And it’s important to know that you need to report anything you see or hear that is concerning…You don’t need to stress about wondering if it’s a joke or just a rumor. You don’t have to verify anything. We have people who get paid to do that job. You don’t need that kind of pressure! Just pass it along, know that it will be investigated and you’ve done your part to keep our school safe. We get tips all the time that get investigated and they confirm that there’s nothing to be worried about. That’s good news! That’s how we know that our students care about keeping out school safe. That’s how we take care of each other.
While we’re on the subject, let’s just make sure we’re all clear about what needs to happen if we have a Lock Down:
What does the teacher do? What do the students do? (My sub struggled with the Lock Down last week but luckily my my Little Darlings knew exactly what he needed to do, and they coached him through it.)
What should you do if you’re not in the classroom? What if they call a Lock Down while you’re walking to class or on the way to the nurse?
What about a Stay Put? How is the process different? What does the teacher do and what do the students do?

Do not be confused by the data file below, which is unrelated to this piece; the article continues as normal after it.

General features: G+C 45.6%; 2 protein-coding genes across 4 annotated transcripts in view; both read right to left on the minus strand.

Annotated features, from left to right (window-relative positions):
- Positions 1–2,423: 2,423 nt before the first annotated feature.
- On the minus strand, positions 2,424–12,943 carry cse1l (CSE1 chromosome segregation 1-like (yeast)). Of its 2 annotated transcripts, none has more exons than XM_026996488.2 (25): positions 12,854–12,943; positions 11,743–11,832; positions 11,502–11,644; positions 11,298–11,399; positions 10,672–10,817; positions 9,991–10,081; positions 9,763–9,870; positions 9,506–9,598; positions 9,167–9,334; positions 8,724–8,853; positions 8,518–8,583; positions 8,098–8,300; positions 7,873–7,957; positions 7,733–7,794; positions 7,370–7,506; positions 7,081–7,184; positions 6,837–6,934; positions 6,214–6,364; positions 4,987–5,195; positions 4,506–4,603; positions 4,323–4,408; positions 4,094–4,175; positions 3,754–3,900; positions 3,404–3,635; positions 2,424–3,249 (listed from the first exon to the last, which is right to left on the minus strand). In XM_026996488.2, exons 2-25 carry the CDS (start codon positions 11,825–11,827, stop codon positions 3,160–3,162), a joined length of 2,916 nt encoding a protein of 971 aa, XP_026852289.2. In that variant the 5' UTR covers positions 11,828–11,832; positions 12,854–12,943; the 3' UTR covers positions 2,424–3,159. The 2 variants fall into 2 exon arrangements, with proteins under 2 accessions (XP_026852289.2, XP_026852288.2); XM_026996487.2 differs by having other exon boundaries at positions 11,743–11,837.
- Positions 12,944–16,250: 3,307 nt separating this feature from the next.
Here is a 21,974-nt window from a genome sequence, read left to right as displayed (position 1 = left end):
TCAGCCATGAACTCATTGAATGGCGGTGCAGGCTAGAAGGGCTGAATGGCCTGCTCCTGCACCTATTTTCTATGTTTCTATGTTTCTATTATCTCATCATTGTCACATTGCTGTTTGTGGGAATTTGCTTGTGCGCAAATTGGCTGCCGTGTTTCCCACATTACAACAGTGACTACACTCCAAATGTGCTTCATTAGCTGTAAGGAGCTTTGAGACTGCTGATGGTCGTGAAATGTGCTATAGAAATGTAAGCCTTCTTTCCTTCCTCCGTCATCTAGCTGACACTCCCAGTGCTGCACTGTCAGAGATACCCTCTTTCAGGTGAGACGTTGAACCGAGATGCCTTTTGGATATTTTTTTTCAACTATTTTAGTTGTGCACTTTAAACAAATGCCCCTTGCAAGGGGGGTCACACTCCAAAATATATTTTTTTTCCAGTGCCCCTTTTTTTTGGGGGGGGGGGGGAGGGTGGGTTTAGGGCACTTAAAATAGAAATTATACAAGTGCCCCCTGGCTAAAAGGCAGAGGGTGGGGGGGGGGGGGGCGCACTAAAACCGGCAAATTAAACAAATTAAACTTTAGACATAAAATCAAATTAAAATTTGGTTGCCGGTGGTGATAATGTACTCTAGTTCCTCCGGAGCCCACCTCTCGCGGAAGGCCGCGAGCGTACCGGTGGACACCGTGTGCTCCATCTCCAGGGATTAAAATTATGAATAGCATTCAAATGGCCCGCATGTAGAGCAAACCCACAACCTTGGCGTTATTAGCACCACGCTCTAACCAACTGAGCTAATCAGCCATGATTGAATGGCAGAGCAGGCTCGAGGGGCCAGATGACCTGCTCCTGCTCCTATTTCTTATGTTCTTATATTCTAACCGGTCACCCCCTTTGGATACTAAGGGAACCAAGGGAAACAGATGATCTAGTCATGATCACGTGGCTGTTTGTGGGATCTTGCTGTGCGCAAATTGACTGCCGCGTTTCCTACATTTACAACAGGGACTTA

While we’re on a roll, where do we evacuate if the fire alarm goes off? And in case of an earthquake?
Perfect. You guys are amazing. Thank you guys for keeping our school safe. I’m really thankful for you. Any other questions, thoughts or comments before we dive into Spanish? “
That’s what I say. It’s not perfect, but it’s authentic. It communicates that I care about them and I trust them. It gives them the information they need and hopefully by talking about it it feels less scary. If you haven’t (or even if you have, maybe it’s time for a refresher) chatted with your Little Darlings about the tough things, don’t delay! Remember, “The difference between a stressful situation and a traumatic situation is the ability to process what happened.“
Love you, my friends! Happy Easter!
As always, your advice is platinum. I will be at a middle and high school next year not teaching Spanish as I had hoped and prayed. One more year of German before the program meets its demise. I think we have good plans in place but now I get to learn the new building’s procedures, and safe hiding/ escape routes too. I especially like getting the Emergency Hotline report number in their cell phones. Good call! (Bad pun!).
Happy Easter, AnneMarie
Love you, Suzanne! Wishing you all the best next year!
So glad you are okay! Thanks for sharing. I like the emphasis on student responsibility to report. Several years ago we had a tragedy possibly averted because a student showed her mom what had come up in her Snapchat .
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thank you so much for this. I for one hesitate to say too much from fear or triggering anxiety etc. This script is perfect. I have contacted my admin – because honestly I do not know what students can do other than talk to a teacher to report a rumor. We are a tiny school without a security officer. It is so helpful to know what others are doing. much appreciated!!! S Northville HS, upstate NY
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Wishing you all the best. It’s just so hard!